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September 30, 2013
Deputy minister of environment says spills are “going to happen”
VICTORIA— Premier Clark is putting B.C.’s north coast on the auction block with her “The Price is Right” pipeline policy, says New Democrat environment critic Spencer Chandra Herbert.
“The government’s own experts have made it clear that if we allow the Enbridge pipeline to go forward oil spills are inevitable,” said Chandra Herbert. “Yet, instead of standing up for the interests of British Columbians and the thousands of people whose jobs depend on a clean coast, Premier Clark is busy playing ‘The Price is Right’ with Alberta over oil pipelines.”
On Sept. 25, the deputy minister of the environment was asked on the radio if a spill was “a matter of when as opposed to if” when it comes to oil transport along the coast. He responded by saying, “I have to be entirely honest in saying, you know, spills unfortunately are going to happen.”
“The highest ranking civil servant in the Ministry of the Environment says spills are going to happen. So what price is Premier Clark putting on our clean coastal environment and the thousands of jobs it supports?” asked Chandra Herbert.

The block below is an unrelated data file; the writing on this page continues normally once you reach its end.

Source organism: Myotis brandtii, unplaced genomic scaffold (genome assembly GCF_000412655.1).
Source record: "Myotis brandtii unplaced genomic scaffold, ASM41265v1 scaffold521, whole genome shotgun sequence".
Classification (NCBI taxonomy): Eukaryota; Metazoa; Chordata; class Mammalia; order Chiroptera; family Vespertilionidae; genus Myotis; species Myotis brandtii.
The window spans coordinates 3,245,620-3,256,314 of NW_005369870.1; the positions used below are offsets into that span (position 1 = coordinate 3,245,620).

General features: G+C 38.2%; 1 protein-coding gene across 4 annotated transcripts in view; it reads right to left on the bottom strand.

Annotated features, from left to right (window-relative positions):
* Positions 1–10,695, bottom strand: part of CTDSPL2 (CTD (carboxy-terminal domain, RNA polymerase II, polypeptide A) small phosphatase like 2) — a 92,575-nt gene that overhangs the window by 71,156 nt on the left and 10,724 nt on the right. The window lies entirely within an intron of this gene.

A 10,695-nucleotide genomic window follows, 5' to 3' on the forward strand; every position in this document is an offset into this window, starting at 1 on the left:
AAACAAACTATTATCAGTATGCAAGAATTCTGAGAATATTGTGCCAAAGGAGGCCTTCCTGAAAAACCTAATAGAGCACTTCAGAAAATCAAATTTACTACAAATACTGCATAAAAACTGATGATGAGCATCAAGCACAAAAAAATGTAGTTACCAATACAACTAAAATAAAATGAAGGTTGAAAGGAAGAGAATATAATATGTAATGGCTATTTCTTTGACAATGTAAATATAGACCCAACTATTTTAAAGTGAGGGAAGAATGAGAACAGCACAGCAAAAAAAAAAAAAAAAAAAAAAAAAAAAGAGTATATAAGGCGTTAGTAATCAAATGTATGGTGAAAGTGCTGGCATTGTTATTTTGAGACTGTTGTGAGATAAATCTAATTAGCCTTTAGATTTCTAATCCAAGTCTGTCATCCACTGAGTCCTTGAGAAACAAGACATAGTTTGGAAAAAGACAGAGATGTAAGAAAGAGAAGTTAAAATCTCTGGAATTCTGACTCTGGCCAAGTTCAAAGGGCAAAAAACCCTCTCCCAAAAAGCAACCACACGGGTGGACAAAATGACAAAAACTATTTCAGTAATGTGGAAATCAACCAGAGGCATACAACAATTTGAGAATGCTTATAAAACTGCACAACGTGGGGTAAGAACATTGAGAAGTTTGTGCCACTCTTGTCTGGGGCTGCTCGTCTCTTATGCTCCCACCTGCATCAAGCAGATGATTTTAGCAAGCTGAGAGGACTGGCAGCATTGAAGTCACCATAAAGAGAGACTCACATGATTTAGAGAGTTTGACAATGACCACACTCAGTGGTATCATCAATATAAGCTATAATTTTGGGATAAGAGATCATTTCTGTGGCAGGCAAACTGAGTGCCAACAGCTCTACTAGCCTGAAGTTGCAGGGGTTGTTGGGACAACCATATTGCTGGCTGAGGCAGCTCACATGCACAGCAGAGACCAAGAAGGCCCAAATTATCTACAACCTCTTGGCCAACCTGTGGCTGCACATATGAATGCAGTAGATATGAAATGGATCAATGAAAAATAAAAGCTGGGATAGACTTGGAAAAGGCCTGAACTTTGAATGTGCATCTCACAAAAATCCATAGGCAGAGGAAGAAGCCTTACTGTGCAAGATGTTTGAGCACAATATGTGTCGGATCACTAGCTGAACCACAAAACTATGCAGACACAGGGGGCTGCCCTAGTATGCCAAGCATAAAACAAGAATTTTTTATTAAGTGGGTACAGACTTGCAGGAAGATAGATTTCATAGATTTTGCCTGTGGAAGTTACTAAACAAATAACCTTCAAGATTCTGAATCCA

Chandra Herbert noted that a briefing note prepared this summer by the Ministry of Environment shows that B.C. is unprepared to deal with an oil spill off our coast. Even worse, the Liberals have put the foxes in charge of the henhouse by stacking their Spill Preparedness and Response advisory committee with oil industry insiders.
“Even a single oil spill could cost billions of dollars and destroy thousands of jobs,” said Chandra Herbert. “Yet Premier Clark is ready to put a price on the future of our coast in the face of opposition from many B.C. First Nations and the majority of British Columbians, and despite the fact that many B.C. businesses rely on a healthy marine environment.”
Chandra Herbert says the Liberal government’s fixation on oil pipeline development is troubling given the latest report from the International Panel on Climate Change.
“We know that climate change is real, and it’s only going to put more stress on our ocean environment,” said Chandra Herbert. “The last thing that we need is to increase the chances of a catastrophic oil spill in our coastal waters.”